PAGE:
Former BSI Singapore wealth planner Yeo Jiawei could face fresh counts in addition to charges of facilitating illicit fund transfers to a close associate of Malaysian tycoon Low Taek Jho, better known as Jho Low.
Prosecutors said in court yesterday that they are following "new lines of critical enquiries that have opened up".
Yeo, 33, is deemed a "central figure" in a massive probe into the money flows of embattled Malaysian state fund 1Malaysia Development Berhad (1MDB).
He was charged last week with using forgery to facilitate the transfer of US$11.95 million (S$16.5 million) from SRC International (Malaysia), a 1MDB-linked entity, to Affinity Equity International Partners, a company controlled by Jho Low associate Tan Kim Loong.
Singapore's Second Solicitor-General, Mr Kwek Mean Luck, said yesterday that Yeo played "no small part in first attempting to mask and then suppress incriminatory evidence pertaining to illicit transactions and money flows in and out of Singapore" over the past three years.
To facilitate the transfer via Pacific Harbor Global Growth Fund - a fund that SRC International Malaysia had subscribed to - Yeo allegedly fraudulently signed a reference letter to Citigroup's head of anti-money laundering and sanctions compliance.
The aim was to dupe the bank into thinking the letter was signed on the authority of BSI Singapore.
Prosecutors said the forgery charge is related to an earlier one.
In the earlier charge, Yeo was accused of having cheated BSI Singapore by hiding the fact that he would get a portion of annual management fees paid to the fund's investment manager, Pacific Harbor Holdings.
"New charges are likely to follow," Mr Kwek told the court.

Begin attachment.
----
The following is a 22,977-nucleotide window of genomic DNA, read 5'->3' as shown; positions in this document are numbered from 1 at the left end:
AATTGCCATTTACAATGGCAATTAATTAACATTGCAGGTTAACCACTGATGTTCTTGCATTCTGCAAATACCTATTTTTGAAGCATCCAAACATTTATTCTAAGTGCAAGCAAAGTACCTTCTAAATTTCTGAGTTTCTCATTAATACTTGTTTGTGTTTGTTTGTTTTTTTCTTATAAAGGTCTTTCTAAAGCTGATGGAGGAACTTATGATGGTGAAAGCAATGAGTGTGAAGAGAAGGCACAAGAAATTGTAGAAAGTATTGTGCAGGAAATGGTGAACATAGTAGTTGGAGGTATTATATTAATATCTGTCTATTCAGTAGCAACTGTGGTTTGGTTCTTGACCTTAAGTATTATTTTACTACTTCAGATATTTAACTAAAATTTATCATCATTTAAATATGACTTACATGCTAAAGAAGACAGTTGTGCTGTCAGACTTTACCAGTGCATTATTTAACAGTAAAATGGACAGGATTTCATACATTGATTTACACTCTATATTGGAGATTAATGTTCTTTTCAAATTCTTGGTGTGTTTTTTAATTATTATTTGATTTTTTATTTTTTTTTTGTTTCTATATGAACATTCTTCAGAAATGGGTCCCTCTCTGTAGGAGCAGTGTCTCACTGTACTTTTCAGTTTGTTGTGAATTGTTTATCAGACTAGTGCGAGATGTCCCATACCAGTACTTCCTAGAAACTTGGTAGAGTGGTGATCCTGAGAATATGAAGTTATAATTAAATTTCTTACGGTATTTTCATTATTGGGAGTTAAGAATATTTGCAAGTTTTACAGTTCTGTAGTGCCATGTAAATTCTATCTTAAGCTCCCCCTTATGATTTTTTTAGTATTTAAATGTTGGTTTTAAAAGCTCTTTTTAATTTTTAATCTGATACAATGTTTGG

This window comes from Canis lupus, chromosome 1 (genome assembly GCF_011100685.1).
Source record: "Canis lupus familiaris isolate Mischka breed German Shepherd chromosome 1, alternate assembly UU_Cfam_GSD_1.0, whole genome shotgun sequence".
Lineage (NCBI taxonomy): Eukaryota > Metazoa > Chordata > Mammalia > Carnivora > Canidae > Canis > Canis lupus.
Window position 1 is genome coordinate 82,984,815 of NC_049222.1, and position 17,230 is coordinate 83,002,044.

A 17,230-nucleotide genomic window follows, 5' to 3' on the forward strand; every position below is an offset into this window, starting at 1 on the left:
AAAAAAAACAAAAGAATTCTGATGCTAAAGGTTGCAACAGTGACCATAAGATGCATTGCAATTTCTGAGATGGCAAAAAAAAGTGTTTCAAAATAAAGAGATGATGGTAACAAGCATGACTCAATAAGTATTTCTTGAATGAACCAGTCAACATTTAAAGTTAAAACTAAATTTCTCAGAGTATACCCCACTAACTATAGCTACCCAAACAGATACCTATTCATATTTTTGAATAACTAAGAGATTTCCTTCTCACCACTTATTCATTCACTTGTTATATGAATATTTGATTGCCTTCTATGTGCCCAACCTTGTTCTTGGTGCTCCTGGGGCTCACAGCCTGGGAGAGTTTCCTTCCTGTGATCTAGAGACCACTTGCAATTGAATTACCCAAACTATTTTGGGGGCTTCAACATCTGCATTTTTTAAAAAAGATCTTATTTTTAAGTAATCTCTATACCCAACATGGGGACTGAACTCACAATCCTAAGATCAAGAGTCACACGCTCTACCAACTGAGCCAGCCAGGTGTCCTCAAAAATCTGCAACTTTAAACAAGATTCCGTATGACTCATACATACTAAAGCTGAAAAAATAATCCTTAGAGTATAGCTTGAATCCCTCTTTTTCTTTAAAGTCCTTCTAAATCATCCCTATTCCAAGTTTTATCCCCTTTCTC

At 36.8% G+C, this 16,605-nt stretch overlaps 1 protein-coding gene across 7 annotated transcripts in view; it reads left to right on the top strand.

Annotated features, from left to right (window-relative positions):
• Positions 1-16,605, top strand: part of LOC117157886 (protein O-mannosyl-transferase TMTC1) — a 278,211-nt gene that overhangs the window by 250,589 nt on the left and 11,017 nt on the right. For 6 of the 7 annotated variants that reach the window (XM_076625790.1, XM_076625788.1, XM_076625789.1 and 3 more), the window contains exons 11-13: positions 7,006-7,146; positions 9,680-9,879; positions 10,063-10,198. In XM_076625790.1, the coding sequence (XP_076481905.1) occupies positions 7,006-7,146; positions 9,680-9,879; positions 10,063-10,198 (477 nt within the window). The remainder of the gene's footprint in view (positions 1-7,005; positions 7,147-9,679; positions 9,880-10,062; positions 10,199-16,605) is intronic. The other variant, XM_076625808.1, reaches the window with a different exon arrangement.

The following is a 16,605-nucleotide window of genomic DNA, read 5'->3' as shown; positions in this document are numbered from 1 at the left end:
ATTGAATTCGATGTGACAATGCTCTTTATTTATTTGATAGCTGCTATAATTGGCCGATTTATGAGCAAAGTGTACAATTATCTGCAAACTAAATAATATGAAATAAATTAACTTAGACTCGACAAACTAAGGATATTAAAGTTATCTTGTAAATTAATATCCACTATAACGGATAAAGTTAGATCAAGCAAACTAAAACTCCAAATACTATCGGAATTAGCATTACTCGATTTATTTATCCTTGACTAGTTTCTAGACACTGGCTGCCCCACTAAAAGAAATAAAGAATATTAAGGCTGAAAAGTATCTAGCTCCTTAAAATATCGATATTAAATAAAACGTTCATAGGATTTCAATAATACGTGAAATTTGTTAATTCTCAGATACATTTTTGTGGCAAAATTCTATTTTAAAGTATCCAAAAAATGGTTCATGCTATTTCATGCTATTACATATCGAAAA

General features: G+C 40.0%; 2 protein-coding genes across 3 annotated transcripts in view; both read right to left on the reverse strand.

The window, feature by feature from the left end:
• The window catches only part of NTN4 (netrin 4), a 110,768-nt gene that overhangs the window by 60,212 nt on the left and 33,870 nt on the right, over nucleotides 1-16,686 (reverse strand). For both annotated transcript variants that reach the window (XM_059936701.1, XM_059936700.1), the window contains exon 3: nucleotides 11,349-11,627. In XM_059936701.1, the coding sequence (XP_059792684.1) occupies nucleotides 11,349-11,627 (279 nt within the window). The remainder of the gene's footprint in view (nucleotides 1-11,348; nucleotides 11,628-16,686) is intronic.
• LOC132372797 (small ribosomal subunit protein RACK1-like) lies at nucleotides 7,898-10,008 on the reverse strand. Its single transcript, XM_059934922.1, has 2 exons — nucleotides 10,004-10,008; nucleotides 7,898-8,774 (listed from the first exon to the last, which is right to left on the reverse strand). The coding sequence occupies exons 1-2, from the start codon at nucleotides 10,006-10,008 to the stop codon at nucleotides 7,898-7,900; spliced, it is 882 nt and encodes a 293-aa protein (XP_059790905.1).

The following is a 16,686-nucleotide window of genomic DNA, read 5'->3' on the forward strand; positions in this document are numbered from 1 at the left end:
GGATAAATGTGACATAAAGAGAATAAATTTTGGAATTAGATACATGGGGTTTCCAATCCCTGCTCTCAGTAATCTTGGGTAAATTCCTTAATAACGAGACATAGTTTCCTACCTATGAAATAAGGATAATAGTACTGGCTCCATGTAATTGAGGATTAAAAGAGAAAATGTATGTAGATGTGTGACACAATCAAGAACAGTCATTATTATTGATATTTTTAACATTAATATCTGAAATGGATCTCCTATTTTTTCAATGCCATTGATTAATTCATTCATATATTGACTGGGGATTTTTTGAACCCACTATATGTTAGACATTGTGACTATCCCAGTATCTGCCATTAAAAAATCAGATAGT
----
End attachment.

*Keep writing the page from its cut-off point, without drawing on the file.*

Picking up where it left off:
Mr Philip Fong of Harry Elias, Yeo's lawyer, noted that Yeo has been in remand for 33 days and been investigated by the police since last year. "But despite all this time and apparent effort, only seven charges have been brought against Yeo," he said.
Mr Kwek disagreed, saying: "That misses the point of investigations. The charges may be related, but that does not mean that investigators would have been able to tender them all together.
"There are massive amounts of documents that have to be gone through with (Yeo), and these need to be cross-checked with other documents and witnesses."
Further, Yeo has shown "no qualms in interfering with the investigation and administration of justice".
Mr Kwek alleged that Yeo apparently "told another individual with knowledge of some of these questionable transactions to delete all relevant e-mails and to make himself unavailable for questioning by the CAD", and "told others to suppress and tailor information".
The prosecution says it does not expect to seek further remand beyond two more weeks, and is likely to ask for bail to be denied.
District Judge Christopher Goh yesterday granted the prosecution's request to remand Yeo for another week and allowed Yeo's wife, daughter and a younger brother to have supervised access to him.
Both prosecution and defence were also told to prepare submissions relating to Yeo's bail.